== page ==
Senior Scientist

Gillian Puttick

Program/Areas of Interest

  • Research
  • Climate change education
  • Teacher professional development
  • Integration of technology in the classroom

Biography

Dr. Gillian Puttick’s career began with her first snorkeling trip, soon after graduating from college, when she saw starfish, sea urchins and soft corals for the first time. She knew before she got out of the cold Atlantic waters in Cape Town that she would go straight to graduate school to become an ecologist. Her doctoral research followed the feeding behavior of curlew sandpipers on the Cape mudflats as they fattened up for their 10,000 km journey to Siberia to breed. As a post-doctoral scientist, she broadened her studies to include the chemical “arms race” between insects and their foodplants. She has put wing bands on Jackass penguins, censused gerbils in the Namib deserts, counted small bush antelope from horseback in the field, and painted dots on the backs of leaf beetles to investigate their food preferences in the prairie. Seeing the pivotal importance of science education, she began to work in education research in 1991, bringing her enthusiasm for all manner of life forms to the classroom. Using an inquiry-based philosophy, she has brought fresh scientific discoveries to formal and informal settings through designing, developing and testing curriculum, programs and activities for students and teachers. She has directed many federally funded education projects, and now focuses most of her efforts on climate change education.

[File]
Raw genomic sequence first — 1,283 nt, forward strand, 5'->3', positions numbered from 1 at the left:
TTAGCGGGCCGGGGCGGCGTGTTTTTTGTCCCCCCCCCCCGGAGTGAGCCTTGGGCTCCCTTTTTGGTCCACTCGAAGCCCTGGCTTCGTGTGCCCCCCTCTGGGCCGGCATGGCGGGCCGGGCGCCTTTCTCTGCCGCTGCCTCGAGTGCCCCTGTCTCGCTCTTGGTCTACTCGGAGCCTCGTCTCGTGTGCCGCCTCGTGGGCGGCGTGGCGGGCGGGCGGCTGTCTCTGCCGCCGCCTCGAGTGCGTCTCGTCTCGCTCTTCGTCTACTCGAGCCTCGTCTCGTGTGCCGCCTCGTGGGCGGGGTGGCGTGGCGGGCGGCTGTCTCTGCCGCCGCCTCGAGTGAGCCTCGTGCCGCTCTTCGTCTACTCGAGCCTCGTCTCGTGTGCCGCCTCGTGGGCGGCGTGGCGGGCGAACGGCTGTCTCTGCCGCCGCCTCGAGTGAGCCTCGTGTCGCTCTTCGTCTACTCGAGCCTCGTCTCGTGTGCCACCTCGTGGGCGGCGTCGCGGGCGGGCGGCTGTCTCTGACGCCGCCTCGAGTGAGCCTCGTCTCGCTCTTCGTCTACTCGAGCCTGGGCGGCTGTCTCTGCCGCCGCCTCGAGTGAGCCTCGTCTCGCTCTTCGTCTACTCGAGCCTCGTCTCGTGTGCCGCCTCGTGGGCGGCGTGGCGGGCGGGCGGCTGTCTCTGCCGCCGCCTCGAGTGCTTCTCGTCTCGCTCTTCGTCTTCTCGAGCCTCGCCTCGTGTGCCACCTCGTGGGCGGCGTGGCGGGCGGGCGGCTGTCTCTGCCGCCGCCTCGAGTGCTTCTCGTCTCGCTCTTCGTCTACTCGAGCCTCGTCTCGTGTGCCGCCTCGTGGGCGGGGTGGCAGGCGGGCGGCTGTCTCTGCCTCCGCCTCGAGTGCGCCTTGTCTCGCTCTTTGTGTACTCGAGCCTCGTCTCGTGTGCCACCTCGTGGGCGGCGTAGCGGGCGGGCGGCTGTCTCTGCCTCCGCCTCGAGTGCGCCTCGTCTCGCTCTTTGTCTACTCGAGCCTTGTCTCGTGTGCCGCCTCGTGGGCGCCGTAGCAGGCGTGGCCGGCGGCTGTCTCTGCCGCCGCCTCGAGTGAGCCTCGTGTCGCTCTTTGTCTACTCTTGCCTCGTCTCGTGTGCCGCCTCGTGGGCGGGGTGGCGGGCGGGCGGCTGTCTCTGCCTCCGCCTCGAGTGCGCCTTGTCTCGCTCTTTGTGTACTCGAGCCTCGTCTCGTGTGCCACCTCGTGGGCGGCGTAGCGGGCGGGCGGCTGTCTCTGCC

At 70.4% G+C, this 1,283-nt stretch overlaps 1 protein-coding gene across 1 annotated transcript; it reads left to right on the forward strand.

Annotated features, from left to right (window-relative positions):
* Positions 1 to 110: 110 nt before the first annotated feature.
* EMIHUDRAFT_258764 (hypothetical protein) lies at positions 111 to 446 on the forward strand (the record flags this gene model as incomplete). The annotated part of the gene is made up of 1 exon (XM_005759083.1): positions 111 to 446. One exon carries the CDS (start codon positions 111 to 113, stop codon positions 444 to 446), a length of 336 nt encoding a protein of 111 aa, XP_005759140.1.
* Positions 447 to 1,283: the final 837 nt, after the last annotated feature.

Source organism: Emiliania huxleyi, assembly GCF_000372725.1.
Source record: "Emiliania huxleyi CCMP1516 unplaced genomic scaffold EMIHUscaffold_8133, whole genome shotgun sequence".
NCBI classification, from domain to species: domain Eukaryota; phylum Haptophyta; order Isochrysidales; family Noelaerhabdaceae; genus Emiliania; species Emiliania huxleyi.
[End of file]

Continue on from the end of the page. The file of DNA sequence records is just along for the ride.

Education

  • Ph.D. from the University of Cape Town, South Africa